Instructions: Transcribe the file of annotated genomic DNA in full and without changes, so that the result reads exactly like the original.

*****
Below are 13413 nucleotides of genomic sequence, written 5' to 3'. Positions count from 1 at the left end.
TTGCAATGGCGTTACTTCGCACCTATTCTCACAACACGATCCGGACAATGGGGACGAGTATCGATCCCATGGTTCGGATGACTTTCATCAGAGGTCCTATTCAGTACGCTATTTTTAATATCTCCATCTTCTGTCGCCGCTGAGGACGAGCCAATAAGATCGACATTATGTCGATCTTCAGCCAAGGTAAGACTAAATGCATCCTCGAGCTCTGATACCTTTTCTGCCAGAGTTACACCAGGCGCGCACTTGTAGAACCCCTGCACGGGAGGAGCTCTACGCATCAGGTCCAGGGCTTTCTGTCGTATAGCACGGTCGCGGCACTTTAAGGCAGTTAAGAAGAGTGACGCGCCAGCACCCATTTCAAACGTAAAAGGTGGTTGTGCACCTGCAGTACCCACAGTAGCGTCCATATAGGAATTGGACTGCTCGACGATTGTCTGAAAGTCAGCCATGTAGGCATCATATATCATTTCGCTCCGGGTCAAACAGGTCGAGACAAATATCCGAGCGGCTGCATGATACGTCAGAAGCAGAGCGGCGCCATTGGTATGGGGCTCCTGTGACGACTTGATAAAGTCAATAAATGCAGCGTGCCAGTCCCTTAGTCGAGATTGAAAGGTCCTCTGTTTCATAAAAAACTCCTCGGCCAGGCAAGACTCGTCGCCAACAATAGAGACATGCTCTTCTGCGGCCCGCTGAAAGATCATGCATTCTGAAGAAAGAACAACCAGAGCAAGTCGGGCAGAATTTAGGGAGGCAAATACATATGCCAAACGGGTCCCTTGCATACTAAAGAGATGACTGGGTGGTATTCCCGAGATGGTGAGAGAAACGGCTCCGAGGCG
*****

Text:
Below are 13413 nucleotides of genomic sequence, written 5' to 3'. Positions count from 1 at the left end.
TTGCAATGGCGTTACTTCGCACCTATTCTCACAACACGATCCGGACAATGGGGACGAGTATCGATCCCATGGTTCGGATGACTTTCATCAGAGGTCCTATTCAGTACGCTATTTTTAATATCTCCATCTTCTGTCGCCGCTGAGGACGAGCCAATAAGATCGACATTATGTCGATCTTCAGCCAAGGTAAGACTAAATGCATCCTCGAGCTCTGATACCTTTTCTGCCAGAGTTACACCAGGCGCGCACTTGTAGAACCCCTGCACGGGAGGAGCTCTACGCATCAGGTCCAGGGCTTTCTGTCGTATAGCACGGTCGCGGCACTTTAAGGCAGTTAAGAAGAGTGACGCGCCAGCACCCATTTCAAACGTAAAAGGTGGTTGTGCACCTGCAGTACCCACAGTAGCGTCCATATAGGAATTGGACTGCTCGACGATTGTCTGAAAGTCAGCCATGTAGGCATCATATATCATTTCGCTCCGGGTCAAACAGGTCGAGACAAATATCCGAGCGGCTGCATGATACGTCAGAAGCAGAGCGGCGCCATTGGTATGGGGCTCCTGTGACGACTTGATAAAGTCAATAAATGCAGCGTGCCAGTCCCTTAGTCGAGATTGAAAGGTCCTCTGTTTCATAAAAAACTCCTCGGCCAGGCAAGACTCGTCGCCAACAATAGAGACATGCTCTTCTGCGGCCCGCTGAAAGATCATGCATTCTGAAGAAAGAACAACCAGAGCAAGTCGGGCAGAATTTAGGGAGGCAAATACATATGCCAAACGGGTCCCTTGCATACTAAAGAGATGACTGGGTGGTATTCCCGAGATGGTGAGAGAAACGGCTCCGAGGCG